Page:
Different pathogens utilize different methods of dispersal, with wind and water being the most common, and the dispersal mechanism will help to determine the shape of the dispersal and disease gradients. Other methods of dispersal, such as insects, farm equipment and humans or other animals also play a role. Dispersal of a pathogen is essential to the development of an epidemic. Therefore modeling propagule dispersal from an inoculum source is an important first step for calculating the spread of the disease from a focus and for determining the number of propagules that have the potential to travel long distances and initiate new epidemics.
Geagea et al. (1999) examined short distance dispersal of rust spores that were dry-dispersed and dispersed by rain-splash. Using different combinations of drop diameter and fall height above the plant, they concluded that the number of spores released increased as the diameter of the drops and the fall height above the plant increased. In most cases after the initial three drops the number of spores decreased as the number of drops increased. They also found that the number of spores deposited on a horizontal surface decreased with increasing distance from the inoculum source.
For long distance dispersal analysis, one of the difficulties is to quantify and obtain samples at long distances, since it is possible that confounding of the data may occur due to interference from different foci. Therefore, it is important to have a thorough understanding of a pathogen’s life cycle, as well as understanding the most important mechanisms of dispersal. Finally, for good predictions of long distance dispersal events, the source of inoculum needs to be readily quantified.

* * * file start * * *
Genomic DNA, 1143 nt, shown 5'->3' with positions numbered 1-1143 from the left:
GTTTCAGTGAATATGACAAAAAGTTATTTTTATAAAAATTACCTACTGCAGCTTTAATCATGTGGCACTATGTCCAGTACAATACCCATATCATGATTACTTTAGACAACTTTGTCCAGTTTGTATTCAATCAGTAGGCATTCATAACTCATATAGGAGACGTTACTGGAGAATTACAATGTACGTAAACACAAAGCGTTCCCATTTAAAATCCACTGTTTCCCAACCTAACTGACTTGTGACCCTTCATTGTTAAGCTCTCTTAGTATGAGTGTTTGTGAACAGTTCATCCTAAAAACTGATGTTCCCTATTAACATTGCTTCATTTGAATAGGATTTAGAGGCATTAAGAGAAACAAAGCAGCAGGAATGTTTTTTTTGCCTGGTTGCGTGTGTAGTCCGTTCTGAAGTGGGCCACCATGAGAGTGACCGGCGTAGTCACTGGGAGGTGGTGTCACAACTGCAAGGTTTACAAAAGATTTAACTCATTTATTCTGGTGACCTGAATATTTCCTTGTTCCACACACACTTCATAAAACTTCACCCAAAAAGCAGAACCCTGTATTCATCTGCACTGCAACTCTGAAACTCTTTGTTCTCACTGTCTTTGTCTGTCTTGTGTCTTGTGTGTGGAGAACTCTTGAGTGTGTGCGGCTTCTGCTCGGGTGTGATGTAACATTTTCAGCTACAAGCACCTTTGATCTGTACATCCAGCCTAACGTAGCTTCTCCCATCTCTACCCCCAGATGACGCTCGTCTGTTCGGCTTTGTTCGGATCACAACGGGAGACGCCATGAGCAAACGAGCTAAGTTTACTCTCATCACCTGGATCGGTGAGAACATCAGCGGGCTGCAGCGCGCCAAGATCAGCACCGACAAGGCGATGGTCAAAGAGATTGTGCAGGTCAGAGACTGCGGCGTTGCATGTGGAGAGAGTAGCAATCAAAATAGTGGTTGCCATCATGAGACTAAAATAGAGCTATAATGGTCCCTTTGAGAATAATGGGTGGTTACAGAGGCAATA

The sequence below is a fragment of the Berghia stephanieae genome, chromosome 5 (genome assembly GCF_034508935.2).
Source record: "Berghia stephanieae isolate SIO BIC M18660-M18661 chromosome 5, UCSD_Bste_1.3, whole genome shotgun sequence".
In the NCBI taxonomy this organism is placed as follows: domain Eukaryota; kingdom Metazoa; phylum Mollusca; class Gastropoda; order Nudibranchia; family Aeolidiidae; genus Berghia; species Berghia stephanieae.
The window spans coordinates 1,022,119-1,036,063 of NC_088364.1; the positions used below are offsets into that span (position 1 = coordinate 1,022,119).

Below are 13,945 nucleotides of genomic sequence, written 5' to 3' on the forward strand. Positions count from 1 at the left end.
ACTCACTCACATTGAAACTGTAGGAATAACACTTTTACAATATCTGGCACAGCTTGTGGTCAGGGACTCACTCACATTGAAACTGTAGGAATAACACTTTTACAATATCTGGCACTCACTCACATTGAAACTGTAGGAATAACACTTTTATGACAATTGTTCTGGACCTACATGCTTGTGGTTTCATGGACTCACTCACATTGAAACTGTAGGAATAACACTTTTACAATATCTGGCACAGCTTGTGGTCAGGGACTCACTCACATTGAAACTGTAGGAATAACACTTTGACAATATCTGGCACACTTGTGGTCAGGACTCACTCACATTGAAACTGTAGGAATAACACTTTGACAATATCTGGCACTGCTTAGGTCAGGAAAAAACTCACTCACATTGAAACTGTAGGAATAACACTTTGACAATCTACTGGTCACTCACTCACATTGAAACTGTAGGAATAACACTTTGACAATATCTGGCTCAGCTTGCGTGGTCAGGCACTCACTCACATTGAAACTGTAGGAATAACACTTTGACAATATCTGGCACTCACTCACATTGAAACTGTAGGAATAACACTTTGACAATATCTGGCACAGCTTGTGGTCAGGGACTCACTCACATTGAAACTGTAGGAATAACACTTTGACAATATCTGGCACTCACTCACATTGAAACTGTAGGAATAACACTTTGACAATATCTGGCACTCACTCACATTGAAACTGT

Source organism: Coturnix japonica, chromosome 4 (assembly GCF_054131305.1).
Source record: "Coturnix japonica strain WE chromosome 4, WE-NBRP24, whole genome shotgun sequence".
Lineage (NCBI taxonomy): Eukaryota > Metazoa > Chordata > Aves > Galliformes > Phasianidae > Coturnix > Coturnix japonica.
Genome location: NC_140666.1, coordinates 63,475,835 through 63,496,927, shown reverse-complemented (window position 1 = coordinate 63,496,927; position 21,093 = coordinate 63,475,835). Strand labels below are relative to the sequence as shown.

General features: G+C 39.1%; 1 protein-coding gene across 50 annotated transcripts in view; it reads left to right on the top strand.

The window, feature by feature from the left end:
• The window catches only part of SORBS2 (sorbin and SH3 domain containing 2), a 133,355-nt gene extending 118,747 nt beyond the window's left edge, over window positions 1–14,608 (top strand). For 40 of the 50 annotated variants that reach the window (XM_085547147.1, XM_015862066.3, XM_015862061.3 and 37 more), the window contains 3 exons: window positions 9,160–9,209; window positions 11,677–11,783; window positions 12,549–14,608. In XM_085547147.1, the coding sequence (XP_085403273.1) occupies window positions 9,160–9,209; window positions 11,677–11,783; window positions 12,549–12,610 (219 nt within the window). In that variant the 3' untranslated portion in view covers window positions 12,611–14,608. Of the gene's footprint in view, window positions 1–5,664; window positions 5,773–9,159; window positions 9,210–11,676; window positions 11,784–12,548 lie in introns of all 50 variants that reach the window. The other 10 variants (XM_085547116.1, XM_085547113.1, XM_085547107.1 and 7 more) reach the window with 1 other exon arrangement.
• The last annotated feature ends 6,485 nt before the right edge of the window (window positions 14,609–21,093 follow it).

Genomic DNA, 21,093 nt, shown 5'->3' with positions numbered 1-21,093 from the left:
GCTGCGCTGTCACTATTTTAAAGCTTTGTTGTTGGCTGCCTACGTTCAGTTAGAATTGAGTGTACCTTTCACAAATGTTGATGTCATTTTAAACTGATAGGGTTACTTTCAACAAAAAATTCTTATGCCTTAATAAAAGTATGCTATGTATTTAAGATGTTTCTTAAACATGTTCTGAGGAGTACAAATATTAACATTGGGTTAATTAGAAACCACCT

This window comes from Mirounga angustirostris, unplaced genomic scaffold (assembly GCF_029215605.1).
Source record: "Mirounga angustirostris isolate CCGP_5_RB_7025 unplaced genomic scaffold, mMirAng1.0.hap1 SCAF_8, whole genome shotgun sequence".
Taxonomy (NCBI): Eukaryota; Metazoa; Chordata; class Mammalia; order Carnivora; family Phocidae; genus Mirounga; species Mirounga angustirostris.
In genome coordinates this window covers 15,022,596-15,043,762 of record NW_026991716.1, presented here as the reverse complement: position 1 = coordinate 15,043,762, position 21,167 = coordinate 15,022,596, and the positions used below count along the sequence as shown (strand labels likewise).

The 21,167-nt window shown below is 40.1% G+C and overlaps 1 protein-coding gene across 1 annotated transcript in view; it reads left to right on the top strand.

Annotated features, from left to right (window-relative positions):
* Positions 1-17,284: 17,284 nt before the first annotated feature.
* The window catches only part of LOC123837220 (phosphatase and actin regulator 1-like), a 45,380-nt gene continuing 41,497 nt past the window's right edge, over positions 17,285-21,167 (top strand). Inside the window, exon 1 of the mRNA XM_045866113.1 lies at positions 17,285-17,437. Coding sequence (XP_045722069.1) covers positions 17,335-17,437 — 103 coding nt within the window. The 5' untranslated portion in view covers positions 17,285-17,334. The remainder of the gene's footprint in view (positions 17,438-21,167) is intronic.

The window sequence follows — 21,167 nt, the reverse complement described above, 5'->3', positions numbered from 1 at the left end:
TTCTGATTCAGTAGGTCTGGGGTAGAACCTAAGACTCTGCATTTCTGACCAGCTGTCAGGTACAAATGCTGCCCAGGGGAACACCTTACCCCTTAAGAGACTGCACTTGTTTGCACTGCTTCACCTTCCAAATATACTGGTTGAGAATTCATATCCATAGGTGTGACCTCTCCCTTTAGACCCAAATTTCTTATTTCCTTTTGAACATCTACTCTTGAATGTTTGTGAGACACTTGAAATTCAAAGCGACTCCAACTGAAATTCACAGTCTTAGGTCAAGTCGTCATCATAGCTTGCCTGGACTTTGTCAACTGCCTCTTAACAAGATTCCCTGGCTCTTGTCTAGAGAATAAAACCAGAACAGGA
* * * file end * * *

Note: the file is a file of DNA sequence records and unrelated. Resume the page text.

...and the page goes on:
If you would like more experience with R in the context of ecology and epidemiology, see our other exercises for the study of disease progress over time (Sparks, et al. (2008), disease forecasting (Esker, et al. (2008), and analysis of spatial pattern (Sparks, et al. (2008). For other plant disease epidemiology exercises see Francl and Neher (1997) and for general exercises in ecology and epidemiology see Donovan and Weldon (2002).
This document was prepared as part of a course in the Ecology and Epidemiology of Plant Pathogens at Kansas State University. Esker and Sparks were the lead writers of the document, Garrett was faculty adviser, and student contributors appear in alphabetical order. We appreciate the very helpful comments of P. Garfinkel, PHI reviewers, and members of the KSU course. It’s also a pleasure to acknowledge support by the U.S. National Science Foundation under Grants DEB-0130692, DEB-0516046, EF-0525712 (as part of the joint NSF-NIH Ecology of Infectious Disease program) and DBI-0630726, by the Ecological Genomics Initiative of Kansas through NSF Grant No. EPS-0236913 with matching funds from the Kansas Technology Enterprise Corporation, by the Office of Science (Program in Ecosystem Research), U.S. Department of Energy, Grant No. DE-FG02-04ER63892, by the U.S. Agency for International Development for the Sustainable Agriculture and Natural Resources Management Collaborative Research Support Program (SANREM CRSP) under terms of Cooperative Agreement Award No. EPP-A-00-04-00013-00 to the Office of International Research and Development at Virginia Tech and for the Integrated Pest Management CRSP, by USDA grant 2002-34103-11746, and by the NSF Long Term Ecological Research Program at Konza Prairie. This is Kansas State Experiment Station Contribution No. 07-314-J.
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